God is both infinitely far and infinitely near; He is distant and close, outside us and inside us. Or as C.S. Lewis put it, “God is both further from us, and nearer to us, than any other being.”
The theological terms are transcendence and immanence. Transcendence means that God is completely outside of us; He is supreme, sovereign, all-powerful, omniscient and self-sustaining. Immanence means that God is infinitely close to us; He knows our heart and mind, He is compassionate, merciful, gracious and sustaining.
On the surface, these concepts appear paradoxical. For if God is fully transcendent, then He cannot be known; but if God is fully immanent, He forfeits transcendence. Nevertheless, Scripture often balances these two ideas. For instance:
‘Am I a God near at hand,’says the Lord, ‘And not a God afar off?’
For thus saith the high and lofty One that inhabits eternity, whose name is Holy: I dwell in the high and holy place, with him also that is of a contrite and humble spirit, to revive the spirit of the humble, and to revive the heart of the contrite. (Isaiah 57:15)
Notice here that God “inhabits eternity” (transcendence) and “dwells” with the humble (immanence); He is both “near at hand” and “afar off.” The Prophet Isaiah said, as the heavens are higher than the earth, so God’s thoughts are higher than ours (Isaiah 55:8). Nevertheless, we can seek Him and find Him, when we search with all our hearts (Jer. 29:11).
There is a temptation to emphasize one of God’s attributes over the other. For instance, some religious groups tend to emphasize His transcendence, while others emphasize His immanence. However, learning to balance the two concepts is important.
One place these differences can be seen is in the style of worship of various groups. Contemporary Christian churches often focus upon God’s love for man, His accessibility, His nearness, His understanding, and practical applications of Scripture — immanence. Whereas more conservative or traditional Christian churches often deal with God’s power, majesty, absolute holiness, and eternal principles of Scripture — transcendence.
But an improper understanding of either concept leads to imbalance.
Extreme immanence is pantheism, the belief that God is everywhere.
Extreme transcendence is deism, the belief that God is impersonal.
A degree of this tension exists in Judaism and Islam. For Judaism, God enters history and changes destinies. God is relatively personal, immanent. In Islam, God is utterly transcendent. He does not enter into human history, per se, but remains uncontaminated from human affairs, due to his greatness and glory.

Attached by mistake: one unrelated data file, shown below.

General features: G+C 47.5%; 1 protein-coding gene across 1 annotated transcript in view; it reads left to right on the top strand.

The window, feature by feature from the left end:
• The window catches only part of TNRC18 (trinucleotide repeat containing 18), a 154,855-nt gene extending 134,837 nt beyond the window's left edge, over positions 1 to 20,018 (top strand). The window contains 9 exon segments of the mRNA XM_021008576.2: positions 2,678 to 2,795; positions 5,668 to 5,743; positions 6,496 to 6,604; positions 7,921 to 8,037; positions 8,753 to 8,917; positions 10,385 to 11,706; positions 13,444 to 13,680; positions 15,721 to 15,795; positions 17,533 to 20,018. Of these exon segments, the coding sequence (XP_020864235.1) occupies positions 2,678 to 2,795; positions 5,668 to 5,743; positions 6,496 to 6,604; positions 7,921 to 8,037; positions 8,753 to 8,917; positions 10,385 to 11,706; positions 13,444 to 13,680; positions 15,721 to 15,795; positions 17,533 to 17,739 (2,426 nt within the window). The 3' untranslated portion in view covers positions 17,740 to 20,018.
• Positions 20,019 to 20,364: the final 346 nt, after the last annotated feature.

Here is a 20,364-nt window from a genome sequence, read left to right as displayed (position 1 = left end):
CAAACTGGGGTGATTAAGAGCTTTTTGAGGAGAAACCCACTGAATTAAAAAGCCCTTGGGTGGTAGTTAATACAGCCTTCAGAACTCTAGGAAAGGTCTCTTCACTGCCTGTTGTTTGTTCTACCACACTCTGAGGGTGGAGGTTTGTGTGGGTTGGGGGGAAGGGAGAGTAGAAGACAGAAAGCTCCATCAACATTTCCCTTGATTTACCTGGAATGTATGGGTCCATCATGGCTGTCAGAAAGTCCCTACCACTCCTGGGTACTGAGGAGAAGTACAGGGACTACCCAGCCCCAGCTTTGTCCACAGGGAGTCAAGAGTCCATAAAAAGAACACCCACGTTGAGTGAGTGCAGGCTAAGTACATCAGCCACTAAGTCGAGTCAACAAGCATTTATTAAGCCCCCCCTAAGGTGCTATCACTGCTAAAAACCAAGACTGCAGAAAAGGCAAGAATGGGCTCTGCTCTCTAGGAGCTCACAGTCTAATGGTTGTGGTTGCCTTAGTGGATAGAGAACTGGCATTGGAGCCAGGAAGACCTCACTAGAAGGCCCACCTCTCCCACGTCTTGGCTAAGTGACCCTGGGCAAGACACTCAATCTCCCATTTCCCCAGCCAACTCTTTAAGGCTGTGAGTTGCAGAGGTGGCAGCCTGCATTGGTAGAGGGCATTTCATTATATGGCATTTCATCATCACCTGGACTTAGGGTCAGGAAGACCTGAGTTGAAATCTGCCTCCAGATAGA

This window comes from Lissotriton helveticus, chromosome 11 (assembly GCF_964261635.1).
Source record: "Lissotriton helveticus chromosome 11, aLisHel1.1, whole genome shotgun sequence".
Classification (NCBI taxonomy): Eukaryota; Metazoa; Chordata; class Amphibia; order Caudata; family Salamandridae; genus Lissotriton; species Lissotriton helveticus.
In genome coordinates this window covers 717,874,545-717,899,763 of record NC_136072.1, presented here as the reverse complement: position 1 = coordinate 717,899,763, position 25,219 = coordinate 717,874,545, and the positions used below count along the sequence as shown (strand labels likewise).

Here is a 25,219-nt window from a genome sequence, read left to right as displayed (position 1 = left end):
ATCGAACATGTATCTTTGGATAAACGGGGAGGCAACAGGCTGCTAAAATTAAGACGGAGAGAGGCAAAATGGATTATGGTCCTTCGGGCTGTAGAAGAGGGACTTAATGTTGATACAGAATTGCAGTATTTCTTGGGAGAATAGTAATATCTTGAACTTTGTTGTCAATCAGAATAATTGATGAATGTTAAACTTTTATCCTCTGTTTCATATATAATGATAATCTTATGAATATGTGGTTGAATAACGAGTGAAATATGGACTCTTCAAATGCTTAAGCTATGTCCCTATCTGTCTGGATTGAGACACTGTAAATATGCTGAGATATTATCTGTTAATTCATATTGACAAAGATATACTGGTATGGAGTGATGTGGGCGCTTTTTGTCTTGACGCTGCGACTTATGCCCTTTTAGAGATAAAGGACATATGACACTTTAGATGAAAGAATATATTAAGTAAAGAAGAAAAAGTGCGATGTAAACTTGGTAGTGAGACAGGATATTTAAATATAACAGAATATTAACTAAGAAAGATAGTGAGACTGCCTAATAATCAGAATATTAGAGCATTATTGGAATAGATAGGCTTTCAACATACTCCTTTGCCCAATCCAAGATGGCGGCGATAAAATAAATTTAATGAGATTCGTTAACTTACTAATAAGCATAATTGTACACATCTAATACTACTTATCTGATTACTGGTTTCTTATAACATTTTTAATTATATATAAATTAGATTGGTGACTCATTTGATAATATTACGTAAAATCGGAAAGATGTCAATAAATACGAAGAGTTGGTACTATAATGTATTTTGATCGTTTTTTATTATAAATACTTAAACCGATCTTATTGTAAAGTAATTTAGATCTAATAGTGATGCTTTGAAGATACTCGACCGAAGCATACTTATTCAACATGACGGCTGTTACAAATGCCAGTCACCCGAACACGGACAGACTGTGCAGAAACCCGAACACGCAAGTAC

The New Testament, however, does not leave us twisting in the theological wind. Clearly, Jesus Christ is the intersection between transcendence and immanence. Take Colossians 2:9-10, “For in Him [Christ] dwells all the fullness of the Godhead bodily, and you are complete in Him…” Notice, God’s fullness (transcendence) dwells in Christ, nevertheless I find myself “complete” in Him (immanence). Even the name “Immanuel” (Isaiah 7:14), one of the earliest names referenced to Christ, means “God with us.” This could be the perfect statement regarding the synthesis of transcendence (God) and immanence (with us). So the greatest declaration of God’s transcendence and immanence is the Incarnation; the Most High, became the Most Nigh.
Pascal put it this way:
The Stoics say: ‘Withdraw into yourself, that is where you will find peace.’ And that is not true. Others say: ‘Go outside: look for happiness in some diversion.’ And that is not true… Happiness is neither outside nor inside us: it is in God, both outside us and inside us.
In His own divine essence, God is incomprehensible and inaccessible, indescribable and ultimately unknowable. Yet, He calls us to Himself, beckons us to “reason” (Is. 1:18) with Him and, ultimately, to have fellowship with Him. He is the Most High, but in Christ, He became the Most Nigh.